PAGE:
The Cowboy’s Reluctant Sweetheart
Two years shy of his medical degree, cowboy Maxwell White is out of money. So, he’s back in Bear Creek, Wyoming, working part-time for the local physician. Though he is immediately drawn to the doctor’s lovely, whip-smart daughter, she seems to be irritated by Maxwell’s very existence.
Hattie Powell can’t quash her feelings for the town’s new would-be doctor. But that’s exactly why she must keep him at a distance. Hattie is closer than ever to fulfilling her lifelong wish of becoming a doctor. Now, the only thing standing in her way is the man of her dreams.
Wyoming Legacy: United by family, destined for love
Return of the Cowboy Doctor (Wyoming Legacy #3) by Lacy Williams
Completely on a whim, I downloaded a later book in this series for review a little while ago. If you’d have asked me a year ago whether I’d enjoy a supposedly Christian historical Western romance, I’d have laughed. Yet author Lacy Williams has created a solid, entertaining series, and even though I didn’t enjoy this one *quite* as much, it was still a good read.
First thing’s first. I don’t like religious preaching in my books, and American evangelism is totally baffling to me. However, Williams’ books are so unreligious they could easily pass for mainstream fiction. In fact, I think the author is shooting herself in the foot by writing for the much smaller American Christian market.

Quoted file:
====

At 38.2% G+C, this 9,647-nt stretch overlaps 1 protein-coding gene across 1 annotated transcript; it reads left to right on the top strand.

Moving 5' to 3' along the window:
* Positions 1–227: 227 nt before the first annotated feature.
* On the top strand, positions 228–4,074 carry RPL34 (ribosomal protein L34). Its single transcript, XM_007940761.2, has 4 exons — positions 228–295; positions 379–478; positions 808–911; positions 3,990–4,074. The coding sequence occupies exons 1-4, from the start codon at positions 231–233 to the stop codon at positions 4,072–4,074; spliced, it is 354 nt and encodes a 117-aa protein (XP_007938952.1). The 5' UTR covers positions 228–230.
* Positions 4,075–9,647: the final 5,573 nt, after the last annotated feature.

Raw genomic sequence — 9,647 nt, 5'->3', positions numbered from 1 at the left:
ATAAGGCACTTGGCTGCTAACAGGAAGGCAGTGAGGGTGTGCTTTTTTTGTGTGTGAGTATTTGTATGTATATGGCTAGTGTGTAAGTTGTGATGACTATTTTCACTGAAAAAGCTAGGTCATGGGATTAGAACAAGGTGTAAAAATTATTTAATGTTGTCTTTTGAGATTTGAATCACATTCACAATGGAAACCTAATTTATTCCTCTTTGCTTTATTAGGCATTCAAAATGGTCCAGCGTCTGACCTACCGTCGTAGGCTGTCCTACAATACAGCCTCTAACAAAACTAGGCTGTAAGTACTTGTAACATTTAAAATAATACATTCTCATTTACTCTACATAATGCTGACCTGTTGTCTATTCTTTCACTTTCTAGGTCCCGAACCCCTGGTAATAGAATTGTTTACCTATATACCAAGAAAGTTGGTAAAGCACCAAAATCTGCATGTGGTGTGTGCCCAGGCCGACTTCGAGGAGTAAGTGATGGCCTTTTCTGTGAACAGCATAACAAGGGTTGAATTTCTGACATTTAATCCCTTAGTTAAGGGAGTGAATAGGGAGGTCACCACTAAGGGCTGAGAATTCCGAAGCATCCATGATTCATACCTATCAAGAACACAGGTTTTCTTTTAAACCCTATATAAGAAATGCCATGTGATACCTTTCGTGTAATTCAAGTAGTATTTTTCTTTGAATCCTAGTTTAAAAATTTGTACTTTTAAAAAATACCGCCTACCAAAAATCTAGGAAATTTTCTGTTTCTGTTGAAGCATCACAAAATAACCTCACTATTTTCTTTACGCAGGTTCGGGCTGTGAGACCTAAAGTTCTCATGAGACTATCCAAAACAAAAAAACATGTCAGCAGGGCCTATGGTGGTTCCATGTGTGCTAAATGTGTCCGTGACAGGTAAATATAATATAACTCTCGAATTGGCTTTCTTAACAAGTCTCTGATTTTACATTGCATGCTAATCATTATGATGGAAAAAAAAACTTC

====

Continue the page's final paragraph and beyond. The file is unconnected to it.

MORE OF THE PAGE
The most religious this book gets is that a church is turned into a makeshift hospital during a cholera outbreak, and there’s a brief, passing mention of the hero praying over a sick person and someone saying Grace. That’s really about it, and it is actually in keeping with the times. I’ve read mainstream fiction that’s a whole lot more religious than that.
As for the story. I loved the characters very much. I love shy, awkward heroes, and while our guy here was strong and competent when he needed to be, he was also shockingly shy and struggled very hard with being accepted.
Our heroine has a rather mysterious medical condition that sometimes puts her into a wheelchair. While I know it would have been anachronistic to go into too much detail about it, I realised once I’d finished reading we were still left with no answers. However, I liked her for her determination to succeed in a medical profession, which I found believable for the late-nineteenth century setting.
What didn’t I like? I thought the random mentions of the hero’s demonic birth mother were weird and unnecessary. We kept hearing that he was constantly told nobody would ever love him, but it didn’t make any sense and was never properly explained.
I also thought the final Grand Gesture scene at the end was cheesy (I quite often skim the final moments of romances, because I find a lot of them cheesy!). More than that, I didn’t see how it solved any of the issues the couple had.
I also thought some of the expressions – “This is an intervention.” – were very twenty-first century.
I plan to read more books in this series, which surprises me a lot. I would really like to see this author tackle mainstream fiction, because she’s a little bit wasted being restricted by the rules of the line she writes for.